Tax dollars send seven to conference in Hawaii
07:27 AM EST on Wednesday, November 19, 2008
By STUART WATSON / NewsChannel 36
E-mail Stuart: SWatson@WCNC.com
CHARLOTTE, N.C. -- It's your money, and the Mecklenburg County Area Mental Health Agency spent thousands of dollars of it to send seven people to a conference on treating people with developmental disabilities -- a conference held in Hawaii.
A tipster who works in the mental health area e-mailed the NewsChannel 36 I-Team questioning the expense in a time of funding cutbacks in mental health.
Headlines in the Raleigh News and Observer in late August forecast "Budget Cuts Could Hurt State's Mentally Ill." But earlier that same month Mecklenburg County's local mental health agency sent not one or two but seven people to Honolulu.
Area Mental Health Director Grayce Crockett defends the expenditure saying, "I don't think the question would be asked if these people had gone to Mississippi or Alabama. The site of the conference was really irrelevant."
The seven-person contingent stayed at the Hawaii Prince Hotel Waikiki. Expense reports obtained by the I-Team under an Open Records Act request show taxpayers paid $189 per person per night.
The hotel's website describes the resort as "two 28-story towers with floor to ceiling windows" and "spectacular ocean front views."
Airfare alone ran about $1,000 per person. The total cost to the taxpayers was more than $14,000.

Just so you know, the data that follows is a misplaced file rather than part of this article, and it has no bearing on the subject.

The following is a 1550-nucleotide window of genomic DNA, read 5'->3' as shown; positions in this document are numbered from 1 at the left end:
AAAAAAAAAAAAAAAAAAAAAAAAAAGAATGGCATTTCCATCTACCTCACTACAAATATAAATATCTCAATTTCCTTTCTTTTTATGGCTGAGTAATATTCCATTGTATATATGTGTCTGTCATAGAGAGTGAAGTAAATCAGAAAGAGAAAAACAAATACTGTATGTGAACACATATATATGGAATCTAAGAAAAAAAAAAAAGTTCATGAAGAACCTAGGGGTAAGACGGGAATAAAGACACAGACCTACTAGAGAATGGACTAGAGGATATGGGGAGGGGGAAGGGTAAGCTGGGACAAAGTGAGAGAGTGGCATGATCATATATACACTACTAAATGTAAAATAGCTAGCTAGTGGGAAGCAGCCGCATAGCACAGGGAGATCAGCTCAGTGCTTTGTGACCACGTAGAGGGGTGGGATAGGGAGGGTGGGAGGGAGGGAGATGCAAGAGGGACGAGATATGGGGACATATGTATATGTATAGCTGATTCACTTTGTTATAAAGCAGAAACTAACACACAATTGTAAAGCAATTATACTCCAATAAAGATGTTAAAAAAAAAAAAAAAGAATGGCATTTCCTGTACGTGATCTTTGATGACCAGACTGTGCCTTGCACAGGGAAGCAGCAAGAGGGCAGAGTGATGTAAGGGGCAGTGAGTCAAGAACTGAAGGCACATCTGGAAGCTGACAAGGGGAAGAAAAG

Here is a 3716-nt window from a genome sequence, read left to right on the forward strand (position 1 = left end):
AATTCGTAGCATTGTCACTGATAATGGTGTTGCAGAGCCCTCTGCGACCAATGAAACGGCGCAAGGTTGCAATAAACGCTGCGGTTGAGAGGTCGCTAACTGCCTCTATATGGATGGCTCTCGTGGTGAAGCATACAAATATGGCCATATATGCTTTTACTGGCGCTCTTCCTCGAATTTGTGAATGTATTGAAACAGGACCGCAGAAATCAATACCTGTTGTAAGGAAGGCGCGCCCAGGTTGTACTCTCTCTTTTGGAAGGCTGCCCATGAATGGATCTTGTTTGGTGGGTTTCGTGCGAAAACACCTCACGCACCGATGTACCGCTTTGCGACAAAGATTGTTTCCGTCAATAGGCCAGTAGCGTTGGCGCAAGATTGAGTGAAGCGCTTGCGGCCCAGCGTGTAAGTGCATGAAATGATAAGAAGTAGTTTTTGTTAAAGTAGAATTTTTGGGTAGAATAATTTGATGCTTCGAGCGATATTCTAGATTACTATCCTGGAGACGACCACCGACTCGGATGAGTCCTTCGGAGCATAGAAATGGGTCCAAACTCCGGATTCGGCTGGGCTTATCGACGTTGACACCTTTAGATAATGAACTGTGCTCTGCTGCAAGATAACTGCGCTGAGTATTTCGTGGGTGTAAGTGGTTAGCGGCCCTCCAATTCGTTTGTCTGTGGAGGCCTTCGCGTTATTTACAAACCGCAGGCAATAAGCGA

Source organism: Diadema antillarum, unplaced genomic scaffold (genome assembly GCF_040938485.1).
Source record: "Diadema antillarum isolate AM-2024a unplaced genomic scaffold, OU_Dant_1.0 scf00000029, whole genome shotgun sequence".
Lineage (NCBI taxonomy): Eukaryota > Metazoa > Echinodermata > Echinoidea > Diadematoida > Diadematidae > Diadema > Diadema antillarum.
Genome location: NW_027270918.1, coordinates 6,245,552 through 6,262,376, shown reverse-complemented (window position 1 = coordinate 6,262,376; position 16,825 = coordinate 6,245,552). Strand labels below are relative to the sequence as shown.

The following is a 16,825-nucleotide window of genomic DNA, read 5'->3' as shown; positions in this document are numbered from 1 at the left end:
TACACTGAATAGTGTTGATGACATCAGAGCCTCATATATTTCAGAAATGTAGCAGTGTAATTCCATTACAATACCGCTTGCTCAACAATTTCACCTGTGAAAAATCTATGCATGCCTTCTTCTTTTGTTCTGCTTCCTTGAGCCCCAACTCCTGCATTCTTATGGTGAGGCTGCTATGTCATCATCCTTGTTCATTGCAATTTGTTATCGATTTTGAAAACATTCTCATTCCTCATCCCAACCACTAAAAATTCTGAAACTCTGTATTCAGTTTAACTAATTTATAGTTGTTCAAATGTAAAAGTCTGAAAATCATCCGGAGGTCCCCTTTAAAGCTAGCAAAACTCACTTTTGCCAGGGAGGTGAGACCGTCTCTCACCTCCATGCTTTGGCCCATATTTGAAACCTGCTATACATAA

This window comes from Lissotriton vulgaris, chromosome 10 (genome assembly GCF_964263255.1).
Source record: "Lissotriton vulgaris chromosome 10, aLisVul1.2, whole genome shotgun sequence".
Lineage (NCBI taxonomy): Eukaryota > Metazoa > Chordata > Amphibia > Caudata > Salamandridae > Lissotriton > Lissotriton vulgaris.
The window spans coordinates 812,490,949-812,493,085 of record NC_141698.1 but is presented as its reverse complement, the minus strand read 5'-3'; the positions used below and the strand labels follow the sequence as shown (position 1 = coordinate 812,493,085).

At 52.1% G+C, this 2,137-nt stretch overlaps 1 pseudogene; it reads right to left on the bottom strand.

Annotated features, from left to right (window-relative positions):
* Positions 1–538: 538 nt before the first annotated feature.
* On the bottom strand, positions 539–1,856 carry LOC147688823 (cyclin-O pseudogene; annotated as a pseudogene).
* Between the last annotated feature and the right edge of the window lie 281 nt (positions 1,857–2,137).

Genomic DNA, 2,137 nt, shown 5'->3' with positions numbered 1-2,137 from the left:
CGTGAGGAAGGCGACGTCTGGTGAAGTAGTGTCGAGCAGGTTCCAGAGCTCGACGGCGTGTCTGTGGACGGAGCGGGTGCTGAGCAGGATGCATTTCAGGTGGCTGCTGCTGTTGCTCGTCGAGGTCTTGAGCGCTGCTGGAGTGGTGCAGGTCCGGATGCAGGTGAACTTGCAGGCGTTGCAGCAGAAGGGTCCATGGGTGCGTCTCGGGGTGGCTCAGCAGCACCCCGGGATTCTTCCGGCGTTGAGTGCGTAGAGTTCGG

Crockett says she remains comfortable with the expenditure.
Two of the seven people who went to the conference weren't even public employees. One was an outside contractor, a mental health provider.
Another was a client with developmental disabilities who receives services through the county.
Crockett explained the rationale behind sending a client by saying, "We funded a consumer because everything we do needs to be consumer driven."
Documents attached to the expense reports show the International Conference on Diverse Abilities and Innovative Supports lasted three days, Monday through Wednesday, with three seminars scheduled each day at an hour and 15 minutes each.
At the end of the conference five of the seven people who attended stayed in Hawaii at their own expense.
"We did not spend one additional dollar for them to stay on," said Crockett.
But Adam Searing of the North Carolina Justice Center, who lobbies for funding for people with mental illness, said, "This is crazy. Sending people to Hawaii just doesn't make any sense to me at all. I've lobbied for better health care for folks in North Carolina for over a decade and it's this kind of stuff that just seems outrageous."
County Commissioner Dan Bishop called the expense "absurd."
Mental Health agencies in Wake and Forsyth counties sent no one to the conference.